Resistance grows to UK's counter-extremism law

Resistance grows to UK's counter-extremism law
Comment: Even schools and hospitals have been drawn into the British government's spy games, writes Hilary Aked.
4 min read
09 Nov, 2015
Britain's most prominent Muslim associations have voiced their concern over the new counter-extremism law [AFP]

Following the passage of the UK government's Counter-Terrorism and Security Act earlier this year, British universities have, since September, been legally obliged to "pay due regard to the need to prevent people being drawn into terrorism".

In fact the same applies to all public institutions from schools to the National Health Service.

But the legislation, which put the government's longstanding and extremely unpopular "Prevent" policy on a statutory footing, is facing increasing opposition.

Critics say the theoretical model underpinning the law, which suggests that so-called "signs of radicalisation" can be spotted early on - even in very young children - has created a climate of suspicion around many normal Islamic practices.

They argue that the definition of "extremism" is vague and contradictory - and that pressuring lecturers, teachers and doctors to inform on students and patients not only damages relationships of trust but essentially forces them to become agents of the state security services.

The government relies on another broad and contested notion in order to define "extremism", said to be "vocal or active" opposition to what it calls "fundamental British values".

     British 'values' purportedly include democracy, the rule of law and respect and tolerance for different faiths

These "values" purportedly include democracy, the rule of law and respect and tolerance for different faiths.

However, opponents of this concept say these values are neither exclusively British nor universally upheld in Britain.

Already, there have been several high profile cases of innocent young people being suspected - on entirely spurious grounds - of potential support for terrorism, and questioned about everything from their views on the Islamic State group to attitudes towards homosexuality.

In September, a student at the University of Staffordshire was questioned after being spotted in the library reading an academic textbook on global terrorism and security - for his post-graduate course.

Meanwhile, a 14-year-old secondary school pupil in a north London school who mentioned the word "eco-terrorism" in a debate about environmental activism during a French lesson was also questioned after having been pulled out of class.

Both these young people were, of course, Muslim. There have yet to be many cases where suspicions have been aroused by a non-Muslim engaging in such innocent activities. Though government rhetoric pays lip service to "all forms of extremism", when implemented in practice, the highly racialised discursive subtext of the war on terror discourse shows its true colours.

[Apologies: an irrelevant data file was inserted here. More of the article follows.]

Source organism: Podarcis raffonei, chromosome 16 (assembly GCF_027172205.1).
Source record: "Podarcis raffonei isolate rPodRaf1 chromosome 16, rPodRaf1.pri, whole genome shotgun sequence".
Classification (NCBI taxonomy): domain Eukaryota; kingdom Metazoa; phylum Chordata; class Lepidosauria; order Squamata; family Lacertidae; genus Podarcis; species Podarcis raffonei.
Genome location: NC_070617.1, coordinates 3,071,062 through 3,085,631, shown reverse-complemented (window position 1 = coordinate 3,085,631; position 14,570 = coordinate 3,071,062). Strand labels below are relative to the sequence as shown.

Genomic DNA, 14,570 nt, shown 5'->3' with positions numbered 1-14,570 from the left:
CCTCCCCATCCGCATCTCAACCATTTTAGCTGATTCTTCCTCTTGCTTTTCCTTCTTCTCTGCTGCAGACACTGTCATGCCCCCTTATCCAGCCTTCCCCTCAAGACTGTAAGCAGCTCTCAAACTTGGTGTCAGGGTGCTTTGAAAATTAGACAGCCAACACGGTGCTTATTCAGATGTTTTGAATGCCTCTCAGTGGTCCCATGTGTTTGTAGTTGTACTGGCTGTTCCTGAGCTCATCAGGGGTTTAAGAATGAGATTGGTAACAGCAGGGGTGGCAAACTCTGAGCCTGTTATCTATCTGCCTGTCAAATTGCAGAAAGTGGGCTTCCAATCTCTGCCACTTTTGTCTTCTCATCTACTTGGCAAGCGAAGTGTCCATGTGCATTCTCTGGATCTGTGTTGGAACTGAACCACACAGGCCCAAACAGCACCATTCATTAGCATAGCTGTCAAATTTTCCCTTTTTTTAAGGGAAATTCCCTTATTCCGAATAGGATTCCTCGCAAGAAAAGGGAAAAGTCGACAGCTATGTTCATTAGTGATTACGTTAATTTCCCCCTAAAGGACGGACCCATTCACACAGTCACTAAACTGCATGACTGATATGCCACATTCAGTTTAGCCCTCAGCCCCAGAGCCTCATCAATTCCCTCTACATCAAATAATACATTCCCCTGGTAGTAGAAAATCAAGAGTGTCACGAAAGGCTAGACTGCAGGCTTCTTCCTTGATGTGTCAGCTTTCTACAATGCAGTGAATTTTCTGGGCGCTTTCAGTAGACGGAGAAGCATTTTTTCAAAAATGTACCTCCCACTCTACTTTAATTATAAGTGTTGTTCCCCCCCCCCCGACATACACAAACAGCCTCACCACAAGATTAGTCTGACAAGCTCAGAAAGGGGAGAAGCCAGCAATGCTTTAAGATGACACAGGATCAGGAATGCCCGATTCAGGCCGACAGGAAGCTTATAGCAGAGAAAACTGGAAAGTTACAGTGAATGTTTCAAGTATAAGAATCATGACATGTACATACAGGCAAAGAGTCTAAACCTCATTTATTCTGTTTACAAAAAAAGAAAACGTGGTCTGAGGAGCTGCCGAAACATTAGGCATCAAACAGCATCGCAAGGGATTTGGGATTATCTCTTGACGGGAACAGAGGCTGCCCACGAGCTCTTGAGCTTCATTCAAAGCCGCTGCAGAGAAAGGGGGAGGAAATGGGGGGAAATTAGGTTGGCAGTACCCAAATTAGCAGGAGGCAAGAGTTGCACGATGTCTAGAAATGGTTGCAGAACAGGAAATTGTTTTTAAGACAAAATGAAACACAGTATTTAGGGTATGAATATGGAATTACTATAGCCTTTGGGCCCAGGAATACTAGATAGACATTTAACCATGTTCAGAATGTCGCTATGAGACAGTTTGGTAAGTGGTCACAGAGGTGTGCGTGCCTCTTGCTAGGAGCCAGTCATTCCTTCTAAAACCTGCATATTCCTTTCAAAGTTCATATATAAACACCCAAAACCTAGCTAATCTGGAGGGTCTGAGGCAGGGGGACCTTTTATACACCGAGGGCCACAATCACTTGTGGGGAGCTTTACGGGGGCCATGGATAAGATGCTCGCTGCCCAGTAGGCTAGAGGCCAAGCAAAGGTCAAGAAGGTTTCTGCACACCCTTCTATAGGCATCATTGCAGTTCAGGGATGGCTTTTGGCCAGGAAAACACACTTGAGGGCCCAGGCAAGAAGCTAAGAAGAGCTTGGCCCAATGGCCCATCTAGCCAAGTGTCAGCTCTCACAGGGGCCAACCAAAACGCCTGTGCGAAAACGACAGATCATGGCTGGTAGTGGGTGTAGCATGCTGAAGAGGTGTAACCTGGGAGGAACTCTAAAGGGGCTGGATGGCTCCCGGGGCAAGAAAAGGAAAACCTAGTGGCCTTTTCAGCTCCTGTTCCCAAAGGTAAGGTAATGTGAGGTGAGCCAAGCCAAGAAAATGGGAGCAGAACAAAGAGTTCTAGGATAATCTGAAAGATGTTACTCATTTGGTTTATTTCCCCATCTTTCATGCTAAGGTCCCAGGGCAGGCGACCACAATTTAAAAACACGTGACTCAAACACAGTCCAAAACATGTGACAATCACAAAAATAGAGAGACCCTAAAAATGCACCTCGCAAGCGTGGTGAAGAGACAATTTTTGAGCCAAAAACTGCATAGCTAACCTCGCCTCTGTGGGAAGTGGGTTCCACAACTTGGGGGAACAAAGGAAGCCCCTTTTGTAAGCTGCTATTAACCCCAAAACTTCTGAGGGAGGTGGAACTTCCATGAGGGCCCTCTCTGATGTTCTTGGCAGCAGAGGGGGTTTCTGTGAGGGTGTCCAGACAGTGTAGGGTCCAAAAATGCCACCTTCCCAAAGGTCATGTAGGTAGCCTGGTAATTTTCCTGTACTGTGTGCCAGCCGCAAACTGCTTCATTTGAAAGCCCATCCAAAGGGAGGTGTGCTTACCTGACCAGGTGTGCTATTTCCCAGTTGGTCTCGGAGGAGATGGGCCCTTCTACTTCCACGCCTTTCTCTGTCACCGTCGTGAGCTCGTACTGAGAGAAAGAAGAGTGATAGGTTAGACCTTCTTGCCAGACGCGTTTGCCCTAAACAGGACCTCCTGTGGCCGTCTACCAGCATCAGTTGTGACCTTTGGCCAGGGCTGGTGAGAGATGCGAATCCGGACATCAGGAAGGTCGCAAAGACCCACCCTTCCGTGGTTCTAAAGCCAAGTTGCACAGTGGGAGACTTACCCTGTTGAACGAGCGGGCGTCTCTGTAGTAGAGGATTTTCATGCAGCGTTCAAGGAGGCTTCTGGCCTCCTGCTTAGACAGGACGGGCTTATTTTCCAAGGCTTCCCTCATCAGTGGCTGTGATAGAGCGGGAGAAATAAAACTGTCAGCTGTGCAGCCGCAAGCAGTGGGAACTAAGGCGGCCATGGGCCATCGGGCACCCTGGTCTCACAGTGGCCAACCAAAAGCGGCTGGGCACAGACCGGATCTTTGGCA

Although these two incidents are undoubtedly merely the tip of the iceberg and constitute only low level harassment, interventions and repression of dissent is making an impact on people of colour in civil society every day without making the headlines. But there are positive signs.

Not only did both the victims decide to speak out, and found support networks to help them do so, but mainstream media were willing to cover the stories, each of which provoked a good deal of public outrage.

Islington council, the north London borough where the secondary school pupil was questioned, responded by resolving to lobby the government to change its "crude" strategy.

     On December 7 students plan to hold a day of action against Prevent

At the grassroots, a Students Not Suspects campaign has been launched against the ethnic profiling implicit in counter-terrorism practices, and on December 7 students plan to hold a day of action against Prevent.

Lecturers, teachers and health workers are also making their opposition to the government's agenda heard from within the public sector, with initiatives such as Educators Not Informants and Education Not Surveillance, while Docs Not Cops focuses on opposing the similarly securitising requirements of the Immigration Act 2014.

The Together Against Prevent initiative, meanwhile, wants to unite civil society organisations who oppose the harmful effects of the "anti-extremism" crusade, and the ideas behind it.

However, far from paying heed to the increasingly numerous voices criticising the Act and calling for its repeal, Home Secretary Theresa May is instead lining up another new law, the Counter-Extremism Bill.

This looks set to further heighten tensions between UK ministers and civil society dissidents - some of whom say that with its counter-terrorism excesses and measures proposed in the new investigatory powers bill, the UK government is building the framework of a police state. 

Hilary Aked is an analyst and researcher whose PhD studies focus on the influence of the Israel lobby in the United Kingdom. Follow her on Twitter: @HilaryAked

Opinions expressed in this article remain those of the author and do not necessarily represent those of al-Araby al-Jadeed, its editorial board or staff.